This new finding suggests that this increase may be beneficial for hearts impacted by PAH, since endothelin is known to increase the strength of contraction of the heart muscle. In other words, as the right ventricle has to work harder pushing blood through the narrowed blood vessels, endothelin may help it function better, but this may be blocked by ERAs. The research team also showed that, as expected, ERAs decrease the strength of contraction of the diseased right ventricles.

"These new findings -- that ERAs have direct effects on the right chambers of the heart -- have important implications for treated patients" said Nagendran. "For example, PAH patients treated with ERAs can develop fluid retention (swelling), which is currently treated with diuretics. As fluid retention can be a result of decreased right ventricle function, the new findings suggest that this could be a previously unrecognized important adverse effect of these drugs."

In other words, while ERAs may have a beneficial effect on the lung blood vessels, they may also have unwanted effects on the heart.

"While this does not mean that PAH patients should stop using these drugs, this new research sheds more light on the overall mechanism of action of these drugs in PAH patients," said Michelakis. "It may also help physicians to better approach the treatment of PAH patients and design clinical studies to validate these new findings in large populations."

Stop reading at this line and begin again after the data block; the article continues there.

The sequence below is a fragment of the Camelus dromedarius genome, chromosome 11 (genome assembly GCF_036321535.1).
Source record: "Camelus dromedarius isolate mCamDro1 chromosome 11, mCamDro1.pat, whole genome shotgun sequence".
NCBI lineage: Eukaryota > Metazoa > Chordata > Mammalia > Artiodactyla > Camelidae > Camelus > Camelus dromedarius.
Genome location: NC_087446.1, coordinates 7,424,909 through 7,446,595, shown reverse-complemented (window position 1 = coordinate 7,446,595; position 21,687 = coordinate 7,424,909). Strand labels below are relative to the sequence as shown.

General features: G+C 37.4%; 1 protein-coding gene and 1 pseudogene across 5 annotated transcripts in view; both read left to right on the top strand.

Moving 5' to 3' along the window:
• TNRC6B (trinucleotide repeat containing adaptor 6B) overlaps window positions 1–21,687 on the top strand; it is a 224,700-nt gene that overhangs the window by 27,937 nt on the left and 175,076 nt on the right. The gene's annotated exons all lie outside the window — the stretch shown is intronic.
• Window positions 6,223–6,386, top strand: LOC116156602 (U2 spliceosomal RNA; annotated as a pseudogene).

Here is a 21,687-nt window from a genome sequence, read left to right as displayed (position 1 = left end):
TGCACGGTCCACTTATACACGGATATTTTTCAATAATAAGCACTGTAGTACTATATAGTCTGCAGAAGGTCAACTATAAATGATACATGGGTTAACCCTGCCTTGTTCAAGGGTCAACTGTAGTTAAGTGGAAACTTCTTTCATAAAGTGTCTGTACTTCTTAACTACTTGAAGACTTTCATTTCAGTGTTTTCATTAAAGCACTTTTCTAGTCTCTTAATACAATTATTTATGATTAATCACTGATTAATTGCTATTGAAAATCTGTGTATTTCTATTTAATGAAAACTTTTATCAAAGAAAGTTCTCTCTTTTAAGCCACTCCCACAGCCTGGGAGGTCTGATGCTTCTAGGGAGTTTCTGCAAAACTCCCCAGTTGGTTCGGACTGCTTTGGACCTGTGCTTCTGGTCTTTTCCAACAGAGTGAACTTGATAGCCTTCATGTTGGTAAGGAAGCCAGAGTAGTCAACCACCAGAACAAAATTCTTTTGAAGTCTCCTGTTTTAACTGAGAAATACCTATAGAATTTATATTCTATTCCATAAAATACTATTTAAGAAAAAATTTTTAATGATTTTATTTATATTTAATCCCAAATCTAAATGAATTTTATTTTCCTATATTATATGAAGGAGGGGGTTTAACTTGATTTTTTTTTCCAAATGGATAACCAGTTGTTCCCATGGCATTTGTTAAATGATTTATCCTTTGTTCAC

PAH tends to mostly affect younger women, although both sexes of all ages can be affected. The survival of PAH patients is similar to that of patients with metastatic breast cancer, but the yearly cost of treatment can be more than double compared to that of metastatic breast cancer, and can exceed $200,000 per patient.


Story Source:

The above story is based on materials provided by University of Alberta Faculty of Medicine & Dentistry. Note: Materials may be edited for content and length.


Cite This Page:

University of Alberta Faculty of Medicine & Dentistry. "Commonly prescribed PAH medications could have adverse effects." ScienceDaily. ScienceDaily, 17 January 2013. <www.sciencedaily.com/releases/2013/01/130117133330.htm>.
University of Alberta Faculty of Medicine & Dentistry. (2013, January 17). Commonly prescribed PAH medications could have adverse effects. ScienceDaily. Retrieved October 24, 2014 from www.sciencedaily.com/releases/2013/01/130117133330.htm
University of Alberta Faculty of Medicine & Dentistry. "Commonly prescribed PAH medications could have adverse effects." ScienceDaily. www.sciencedaily.com/releases/2013/01/130117133330.htm (accessed October 24, 2014).